The mourning process following a disappearance, murder or suicide is longer and more complex than in other instances, particularly when rape or violence has taken place. People are more likely to experience feelings of frustration, rage and powerlessness. This is especially true when a crime or suicide is involved.
Those who oppose my bill claim that these new measures will be too costly. I have heard some members of Parliament say that this bill will cost $400 million, which is incorrect. Fortunately, this kind of tragic event giving rise to the payment of 52 weeks of benefits is rare. For the same reason, there are few people who will be eligible for these new employment insurance benefits if the bill passes.
Every person has his or her own way of mourning the loss of a loved one, but for some eligible people, the loss of income associated with EI benefits is not an option. It is also clear that, for some people, remaining at work is a way to return to a normal life after a certain period of time. There are also people who do not work or who cannot find work that is insured under the Employment Insurance program, or who do not work enough hours to be eligible for benefits.
Therefore, self-employed workers are automatically excluded. Individuals who have not worked a minimum of 26 weeks in the year preceding the criminal act or the disappearance would not be eligible. They represent approximately 18% of the labour force. Acts of suicide by a single person or individuals without close family members would also be excluded.
For all these reasons, we are nowhere near the $400 million projected by this government. Although it is difficult to determine exactly how many people would receive the benefits created through this legislation, a Bloc Québécois study has established that approximately 8,000 people would be affected by this bill's provisions.
With the benefits set at $340 and the eligibility threshold at 65%—which is one of the goals of the Bloc Québécois' overall agenda—the cost would be approximately $50 million a year. However, based on the current eligibility threshold of 45%, it is realistic to assume that an investment of $30 million would be needed were Bill C-343 to pass. Thirty million dollars a year to encourage victims' families is a very small amount of money.
The Employment Insurance program is adequately funded by workers and employers to allow families afflicted by such a traumatic event to receive benefits. The government is not actually investing anything in employment insurance.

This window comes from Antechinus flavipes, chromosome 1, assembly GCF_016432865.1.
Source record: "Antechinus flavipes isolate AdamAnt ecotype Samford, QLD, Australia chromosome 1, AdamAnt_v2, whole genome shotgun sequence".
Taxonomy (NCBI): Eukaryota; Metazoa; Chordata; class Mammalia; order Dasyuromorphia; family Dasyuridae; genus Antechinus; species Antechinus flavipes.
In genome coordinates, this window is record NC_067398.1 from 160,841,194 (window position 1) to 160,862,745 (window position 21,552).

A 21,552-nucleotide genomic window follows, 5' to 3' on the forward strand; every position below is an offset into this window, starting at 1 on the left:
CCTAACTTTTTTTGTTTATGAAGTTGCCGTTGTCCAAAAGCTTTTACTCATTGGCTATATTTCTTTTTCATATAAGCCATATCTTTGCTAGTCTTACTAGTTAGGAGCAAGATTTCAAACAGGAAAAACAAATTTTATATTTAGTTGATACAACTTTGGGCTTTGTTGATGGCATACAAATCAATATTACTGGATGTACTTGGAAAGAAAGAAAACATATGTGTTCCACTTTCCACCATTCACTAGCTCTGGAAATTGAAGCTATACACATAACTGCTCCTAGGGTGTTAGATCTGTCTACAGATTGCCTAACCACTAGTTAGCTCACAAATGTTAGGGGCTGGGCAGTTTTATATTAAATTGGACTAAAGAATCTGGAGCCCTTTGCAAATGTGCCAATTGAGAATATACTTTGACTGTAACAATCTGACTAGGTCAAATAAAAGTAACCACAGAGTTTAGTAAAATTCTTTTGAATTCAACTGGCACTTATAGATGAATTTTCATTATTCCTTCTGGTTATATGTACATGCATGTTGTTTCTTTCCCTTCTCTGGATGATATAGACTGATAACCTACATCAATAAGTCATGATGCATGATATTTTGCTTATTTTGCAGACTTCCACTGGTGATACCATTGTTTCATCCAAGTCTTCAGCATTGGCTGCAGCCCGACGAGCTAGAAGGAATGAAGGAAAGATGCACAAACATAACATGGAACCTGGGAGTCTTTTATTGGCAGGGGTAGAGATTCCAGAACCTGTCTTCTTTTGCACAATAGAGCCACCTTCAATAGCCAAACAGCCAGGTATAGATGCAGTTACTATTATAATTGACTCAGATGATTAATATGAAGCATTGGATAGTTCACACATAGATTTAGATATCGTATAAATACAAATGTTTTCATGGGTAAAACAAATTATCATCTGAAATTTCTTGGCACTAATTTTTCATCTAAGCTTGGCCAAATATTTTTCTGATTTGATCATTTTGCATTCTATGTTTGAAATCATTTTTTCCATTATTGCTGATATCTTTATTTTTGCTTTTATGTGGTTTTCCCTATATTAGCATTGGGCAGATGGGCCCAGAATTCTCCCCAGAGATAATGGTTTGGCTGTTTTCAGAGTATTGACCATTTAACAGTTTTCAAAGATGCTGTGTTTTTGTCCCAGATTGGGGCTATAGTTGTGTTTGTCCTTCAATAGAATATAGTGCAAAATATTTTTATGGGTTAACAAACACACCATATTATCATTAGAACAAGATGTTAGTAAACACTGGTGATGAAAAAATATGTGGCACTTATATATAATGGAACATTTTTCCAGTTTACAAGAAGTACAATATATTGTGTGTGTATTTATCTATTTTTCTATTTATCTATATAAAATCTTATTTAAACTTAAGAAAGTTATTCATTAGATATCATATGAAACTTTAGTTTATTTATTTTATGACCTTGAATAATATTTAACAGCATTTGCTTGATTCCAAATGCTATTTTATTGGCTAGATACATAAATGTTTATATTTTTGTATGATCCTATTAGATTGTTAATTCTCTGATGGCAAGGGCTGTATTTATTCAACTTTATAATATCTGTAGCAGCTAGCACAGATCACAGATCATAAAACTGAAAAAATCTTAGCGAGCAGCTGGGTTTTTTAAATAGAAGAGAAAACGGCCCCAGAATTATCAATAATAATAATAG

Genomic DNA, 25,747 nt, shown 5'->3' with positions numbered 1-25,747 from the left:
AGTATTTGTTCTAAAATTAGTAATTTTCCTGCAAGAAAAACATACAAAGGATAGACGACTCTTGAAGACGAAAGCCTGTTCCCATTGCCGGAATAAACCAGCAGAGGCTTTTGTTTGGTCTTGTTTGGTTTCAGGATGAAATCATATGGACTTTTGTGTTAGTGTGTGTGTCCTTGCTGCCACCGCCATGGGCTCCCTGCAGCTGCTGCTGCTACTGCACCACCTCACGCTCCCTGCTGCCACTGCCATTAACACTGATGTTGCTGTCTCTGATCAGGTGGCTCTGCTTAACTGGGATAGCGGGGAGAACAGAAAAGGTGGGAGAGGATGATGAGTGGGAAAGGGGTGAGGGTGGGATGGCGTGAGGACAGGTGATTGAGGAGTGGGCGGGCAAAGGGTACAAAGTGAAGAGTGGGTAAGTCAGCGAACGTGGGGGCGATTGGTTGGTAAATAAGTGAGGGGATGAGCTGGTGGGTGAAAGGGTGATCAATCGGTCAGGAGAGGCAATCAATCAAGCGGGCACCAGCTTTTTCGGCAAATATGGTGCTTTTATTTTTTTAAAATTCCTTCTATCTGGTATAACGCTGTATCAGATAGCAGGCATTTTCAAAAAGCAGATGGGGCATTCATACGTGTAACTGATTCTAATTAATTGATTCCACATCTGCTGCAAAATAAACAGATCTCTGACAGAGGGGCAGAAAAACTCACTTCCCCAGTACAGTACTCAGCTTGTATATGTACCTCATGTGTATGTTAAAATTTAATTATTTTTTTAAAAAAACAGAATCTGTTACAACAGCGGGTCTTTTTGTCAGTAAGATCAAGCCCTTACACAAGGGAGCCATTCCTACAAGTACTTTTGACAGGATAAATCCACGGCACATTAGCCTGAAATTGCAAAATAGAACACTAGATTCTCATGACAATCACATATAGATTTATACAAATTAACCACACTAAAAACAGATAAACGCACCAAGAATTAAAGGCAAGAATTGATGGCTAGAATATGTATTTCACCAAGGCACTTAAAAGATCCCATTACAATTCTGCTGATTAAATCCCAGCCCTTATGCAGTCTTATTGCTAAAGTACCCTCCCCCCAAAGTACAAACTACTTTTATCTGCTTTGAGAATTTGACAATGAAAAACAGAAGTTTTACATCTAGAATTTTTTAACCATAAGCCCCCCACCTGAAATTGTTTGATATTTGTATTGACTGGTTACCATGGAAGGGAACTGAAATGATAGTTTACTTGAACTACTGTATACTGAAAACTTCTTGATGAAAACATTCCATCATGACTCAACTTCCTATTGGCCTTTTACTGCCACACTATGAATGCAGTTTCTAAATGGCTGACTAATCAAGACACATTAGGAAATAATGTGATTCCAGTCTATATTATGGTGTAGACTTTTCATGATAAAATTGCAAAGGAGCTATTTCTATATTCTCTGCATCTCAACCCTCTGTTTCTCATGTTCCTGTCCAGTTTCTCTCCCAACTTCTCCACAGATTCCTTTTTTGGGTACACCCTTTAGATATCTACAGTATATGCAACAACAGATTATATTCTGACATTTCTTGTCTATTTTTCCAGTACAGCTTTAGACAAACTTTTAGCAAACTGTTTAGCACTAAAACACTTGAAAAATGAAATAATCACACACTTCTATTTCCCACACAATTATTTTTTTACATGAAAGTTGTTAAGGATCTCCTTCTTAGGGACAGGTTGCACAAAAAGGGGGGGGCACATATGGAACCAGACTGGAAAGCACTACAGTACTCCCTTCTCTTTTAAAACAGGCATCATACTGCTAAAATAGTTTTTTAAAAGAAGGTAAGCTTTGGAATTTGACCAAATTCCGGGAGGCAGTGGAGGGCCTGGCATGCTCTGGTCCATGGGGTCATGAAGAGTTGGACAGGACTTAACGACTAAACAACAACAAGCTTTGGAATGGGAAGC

Since I have been working on this project, I have received messages of support from ordinary people and from civil society. It is clear that this initiative touches people and means something to them. A number of citizen efforts have emerged from the solidarity observed among these families. For example, in 2004, Quebec families affected by these tragedies came together to create the Association des Familles de Personnes Assassinées ou Disparues, a Quebec organization that helps the families of victims.
Right from the start, the AFPAD has supported our bill enthusiastically, because it includes most of their demands. In fact, I would like to express my thanks to its president, Mr. Michel Laroche, for his cooperation on this issue. Their unrelenting efforts to support families have allowed members of the Association to realize that families must be able to come through their ordeal without financial worries.
AFPAD members actually met with the Conservative caucus in 2007. They expressed their total support for the bill. I hope that they intend to keep their promise three years later.
The Association québécoise Plaidoyer-Victimes, of which Ms. Arlène Gaudreault is President, is another example of aid groups that were set up out of solidarity for victims and their families. I want to thank her for her devotion and hard work.
In closing, I sincerely believe that these measures will provide indispensable support for victims' families who are currently going through a very difficult period without any financial support. I got involved in politics to bring about change, and I hope that my colleagues will be as touched as I am by what the families of these victims are going through now.
Thank you, Madam Chair.